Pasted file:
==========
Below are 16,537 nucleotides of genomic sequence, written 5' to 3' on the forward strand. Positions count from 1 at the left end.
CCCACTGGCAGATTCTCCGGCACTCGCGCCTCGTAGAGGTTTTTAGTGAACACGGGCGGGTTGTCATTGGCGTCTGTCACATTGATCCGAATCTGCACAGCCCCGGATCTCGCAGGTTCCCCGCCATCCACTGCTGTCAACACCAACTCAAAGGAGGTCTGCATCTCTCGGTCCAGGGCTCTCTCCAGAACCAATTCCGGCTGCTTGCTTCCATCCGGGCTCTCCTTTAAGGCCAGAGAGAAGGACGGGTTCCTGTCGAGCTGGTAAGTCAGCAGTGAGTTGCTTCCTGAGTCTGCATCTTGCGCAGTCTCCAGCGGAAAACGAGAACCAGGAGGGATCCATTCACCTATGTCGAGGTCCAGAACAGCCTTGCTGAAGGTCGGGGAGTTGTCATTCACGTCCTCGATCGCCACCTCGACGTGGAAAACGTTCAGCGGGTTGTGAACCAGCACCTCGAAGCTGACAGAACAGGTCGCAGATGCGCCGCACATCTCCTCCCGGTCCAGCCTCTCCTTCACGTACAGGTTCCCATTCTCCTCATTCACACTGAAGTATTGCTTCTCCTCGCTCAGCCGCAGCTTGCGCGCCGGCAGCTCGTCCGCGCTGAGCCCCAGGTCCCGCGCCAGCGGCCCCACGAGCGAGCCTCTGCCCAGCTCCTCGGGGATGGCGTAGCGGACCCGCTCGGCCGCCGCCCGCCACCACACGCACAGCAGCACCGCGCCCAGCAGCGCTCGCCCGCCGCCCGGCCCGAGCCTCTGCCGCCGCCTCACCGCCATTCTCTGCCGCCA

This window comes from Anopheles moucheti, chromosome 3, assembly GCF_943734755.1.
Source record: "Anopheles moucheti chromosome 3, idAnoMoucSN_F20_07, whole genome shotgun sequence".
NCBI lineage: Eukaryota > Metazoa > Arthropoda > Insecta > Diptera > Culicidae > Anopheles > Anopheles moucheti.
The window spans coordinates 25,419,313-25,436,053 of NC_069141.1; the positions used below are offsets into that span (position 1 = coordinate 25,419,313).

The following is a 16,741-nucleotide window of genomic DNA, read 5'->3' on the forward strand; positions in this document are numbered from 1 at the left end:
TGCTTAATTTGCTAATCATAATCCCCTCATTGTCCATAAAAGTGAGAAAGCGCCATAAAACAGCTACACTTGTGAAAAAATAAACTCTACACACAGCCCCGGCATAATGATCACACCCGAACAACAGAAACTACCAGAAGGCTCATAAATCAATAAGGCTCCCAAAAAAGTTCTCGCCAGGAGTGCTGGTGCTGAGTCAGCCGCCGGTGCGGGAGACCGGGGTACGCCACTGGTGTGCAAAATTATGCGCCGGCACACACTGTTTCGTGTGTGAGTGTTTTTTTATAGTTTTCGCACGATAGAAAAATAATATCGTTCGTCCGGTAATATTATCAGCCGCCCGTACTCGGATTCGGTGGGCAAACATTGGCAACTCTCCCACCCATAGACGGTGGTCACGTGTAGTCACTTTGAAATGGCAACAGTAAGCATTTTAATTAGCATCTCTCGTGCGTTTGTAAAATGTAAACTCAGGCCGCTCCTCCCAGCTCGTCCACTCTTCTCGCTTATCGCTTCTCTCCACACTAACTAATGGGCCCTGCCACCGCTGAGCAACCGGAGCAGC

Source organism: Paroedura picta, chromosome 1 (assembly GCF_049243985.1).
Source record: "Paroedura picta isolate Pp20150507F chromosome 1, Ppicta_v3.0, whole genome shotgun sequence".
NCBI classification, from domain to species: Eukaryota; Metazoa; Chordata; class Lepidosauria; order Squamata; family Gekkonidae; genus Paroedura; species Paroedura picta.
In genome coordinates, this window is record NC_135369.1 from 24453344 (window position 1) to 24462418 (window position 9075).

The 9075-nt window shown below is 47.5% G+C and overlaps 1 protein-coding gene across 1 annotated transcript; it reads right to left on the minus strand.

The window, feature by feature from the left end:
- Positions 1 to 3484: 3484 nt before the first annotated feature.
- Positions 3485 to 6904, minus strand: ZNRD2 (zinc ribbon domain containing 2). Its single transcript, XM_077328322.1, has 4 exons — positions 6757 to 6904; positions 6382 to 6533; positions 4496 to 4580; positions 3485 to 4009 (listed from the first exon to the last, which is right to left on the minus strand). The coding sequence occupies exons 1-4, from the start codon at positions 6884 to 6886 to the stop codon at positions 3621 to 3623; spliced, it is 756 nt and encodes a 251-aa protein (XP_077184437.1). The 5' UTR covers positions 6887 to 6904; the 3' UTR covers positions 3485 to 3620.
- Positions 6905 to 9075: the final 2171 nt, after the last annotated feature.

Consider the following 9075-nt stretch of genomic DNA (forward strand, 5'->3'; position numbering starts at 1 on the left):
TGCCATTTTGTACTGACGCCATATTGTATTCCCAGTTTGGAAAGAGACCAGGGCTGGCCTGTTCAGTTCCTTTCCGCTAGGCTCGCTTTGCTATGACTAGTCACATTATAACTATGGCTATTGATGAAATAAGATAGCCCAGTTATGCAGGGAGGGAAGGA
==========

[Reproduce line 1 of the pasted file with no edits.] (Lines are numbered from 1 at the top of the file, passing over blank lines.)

Below are 16,537 nucleotides of genomic sequence, written 5' to 3' on the forward strand. Positions count from 1 at the left end.